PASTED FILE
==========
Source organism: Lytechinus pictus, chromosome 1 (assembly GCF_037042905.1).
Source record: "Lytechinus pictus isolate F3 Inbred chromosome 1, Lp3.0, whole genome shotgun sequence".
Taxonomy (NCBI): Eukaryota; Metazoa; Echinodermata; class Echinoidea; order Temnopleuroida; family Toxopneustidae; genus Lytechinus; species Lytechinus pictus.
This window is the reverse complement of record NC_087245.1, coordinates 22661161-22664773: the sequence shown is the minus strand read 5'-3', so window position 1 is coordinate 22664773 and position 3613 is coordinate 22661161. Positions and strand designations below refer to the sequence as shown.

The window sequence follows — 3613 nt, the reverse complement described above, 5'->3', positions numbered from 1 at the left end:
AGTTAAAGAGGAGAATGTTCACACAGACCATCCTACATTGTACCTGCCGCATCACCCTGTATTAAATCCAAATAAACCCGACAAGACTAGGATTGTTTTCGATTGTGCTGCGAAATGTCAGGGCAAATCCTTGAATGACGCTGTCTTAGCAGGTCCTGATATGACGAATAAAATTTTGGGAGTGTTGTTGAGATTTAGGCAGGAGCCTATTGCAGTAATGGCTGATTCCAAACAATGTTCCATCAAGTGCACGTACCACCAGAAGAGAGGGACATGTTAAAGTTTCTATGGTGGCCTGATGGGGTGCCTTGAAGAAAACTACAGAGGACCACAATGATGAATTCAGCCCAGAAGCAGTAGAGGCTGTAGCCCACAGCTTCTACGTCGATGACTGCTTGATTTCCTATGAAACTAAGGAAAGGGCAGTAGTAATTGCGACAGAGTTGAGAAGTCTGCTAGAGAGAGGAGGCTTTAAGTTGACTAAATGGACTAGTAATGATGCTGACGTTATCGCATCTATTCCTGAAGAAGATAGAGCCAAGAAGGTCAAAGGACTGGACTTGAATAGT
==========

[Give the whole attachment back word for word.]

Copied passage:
Source organism: Lytechinus pictus, chromosome 1 (assembly GCF_037042905.1).
Source record: "Lytechinus pictus isolate F3 Inbred chromosome 1, Lp3.0, whole genome shotgun sequence".
Taxonomy (NCBI): Eukaryota; Metazoa; Echinodermata; class Echinoidea; order Temnopleuroida; family Toxopneustidae; genus Lytechinus; species Lytechinus pictus.
This window is the reverse complement of record NC_087245.1, coordinates 22661161-22664773: the sequence shown is the minus strand read 5'-3', so window position 1 is coordinate 22664773 and position 3613 is coordinate 22661161. Positions and strand designations below refer to the sequence as shown.

The window sequence follows — 3613 nt, the reverse complement described above, 5'->3', positions numbered from 1 at the left end:
AGTTAAAGAGGAGAATGTTCACACAGACCATCCTACATTGTACCTGCCGCATCACCCTGTATTAAATCCAAATAAACCCGACAAGACTAGGATTGTTTTCGATTGTGCTGCGAAATGTCAGGGCAAATCCTTGAATGACGCTGTCTTAGCAGGTCCTGATATGACGAATAAAATTTTGGGAGTGTTGTTGAGATTTAGGCAGGAGCCTATTGCAGTAATGGCTGATTCCAAACAATGTTCCATCAAGTGCACGTACCACCAGAAGAGAGGGACATGTTAAAGTTTCTATGGTGGCCTGATGGGGTGCCTTGAAGAAAACTACAGAGGACCACAATGATGAATTCAGCCCAGAAGCAGTAGAGGCTGTAGCCCACAGCTTCTACGTCGATGACTGCTTGATTTCCTATGAAACTAAGGAAAGGGCAGTAGTAATTGCGACAGAGTTGAGAAGTCTGCTAGAGAGAGGAGGCTTTAAGTTGACTAAATGGACTAGTAATGATGCTGACGTTATCGCATCTATTCCTGAAGAAGATAGAGCCAAGAAGGTCAAAGGACTGGACTTGAATAGT